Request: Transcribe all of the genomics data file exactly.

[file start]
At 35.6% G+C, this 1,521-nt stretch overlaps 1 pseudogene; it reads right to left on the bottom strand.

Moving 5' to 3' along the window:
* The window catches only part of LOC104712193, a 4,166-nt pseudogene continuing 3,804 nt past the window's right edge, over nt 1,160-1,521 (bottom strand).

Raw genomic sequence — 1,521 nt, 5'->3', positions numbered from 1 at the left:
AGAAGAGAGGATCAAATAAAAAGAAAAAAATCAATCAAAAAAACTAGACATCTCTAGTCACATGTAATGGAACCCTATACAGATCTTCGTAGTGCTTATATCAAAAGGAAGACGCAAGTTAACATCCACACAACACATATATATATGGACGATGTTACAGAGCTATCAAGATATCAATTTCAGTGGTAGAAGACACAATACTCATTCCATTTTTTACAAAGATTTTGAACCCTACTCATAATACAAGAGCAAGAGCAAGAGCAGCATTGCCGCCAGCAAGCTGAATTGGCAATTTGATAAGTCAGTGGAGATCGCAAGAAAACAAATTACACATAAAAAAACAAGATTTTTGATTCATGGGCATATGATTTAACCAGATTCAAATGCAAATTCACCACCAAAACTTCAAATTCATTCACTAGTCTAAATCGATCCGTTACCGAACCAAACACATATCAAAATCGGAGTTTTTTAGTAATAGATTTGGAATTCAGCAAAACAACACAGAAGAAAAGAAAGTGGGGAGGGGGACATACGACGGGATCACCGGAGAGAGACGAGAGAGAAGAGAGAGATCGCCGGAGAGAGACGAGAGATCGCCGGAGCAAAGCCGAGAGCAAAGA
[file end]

At 35.6% G+C, this 1,521-nt stretch overlaps 1 pseudogene; it reads right to left on the bottom strand.

Moving 5' to 3' along the window:
* The window catches only part of LOC104712193, a 4,166-nt pseudogene continuing 3,804 nt past the window's right edge, over nt 1,160-1,521 (bottom strand).

Raw genomic sequence — 1,521 nt, 5'->3', positions numbered from 1 at the left:
AGAAGAGAGGATCAAATAAAAAGAAAAAAATCAATCAAAAAAACTAGACATCTCTAGTCACATGTAATGGAACCCTATACAGATCTTCGTAGTGCTTATATCAAAAGGAAGACGCAAGTTAACATCCACACAACACATATATATATGGACGATGTTACAGAGCTATCAAGATATCAATTTCAGTGGTAGAAGACACAATACTCATTCCATTTTTTACAAAGATTTTGAACCCTACTCATAATACAAGAGCAAGAGCAAGAGCAGCATTGCCGCCAGCAAGCTGAATTGGCAATTTGATAAGTCAGTGGAGATCGCAAGAAAACAAATTACACATAAAAAAACAAGATTTTTGATTCATGGGCATATGATTTAACCAGATTCAAATGCAAATTCACCACCAAAACTTCAAATTCATTCACTAGTCTAAATCGATCCGTTACCGAACCAAACACATATCAAAATCGGAGTTTTTTAGTAATAGATTTGGAATTCAGCAAAACAACACAGAAGAAAAGAAAGTGGGGAGGGGGACATACGACGGGATCACCGGAGAGAGACGAGAGAGAAGAGAGAGATCGCCGGAGAGAGACGAGAGATCGCCGGAGCAAAGCCGAGAGCAAAGA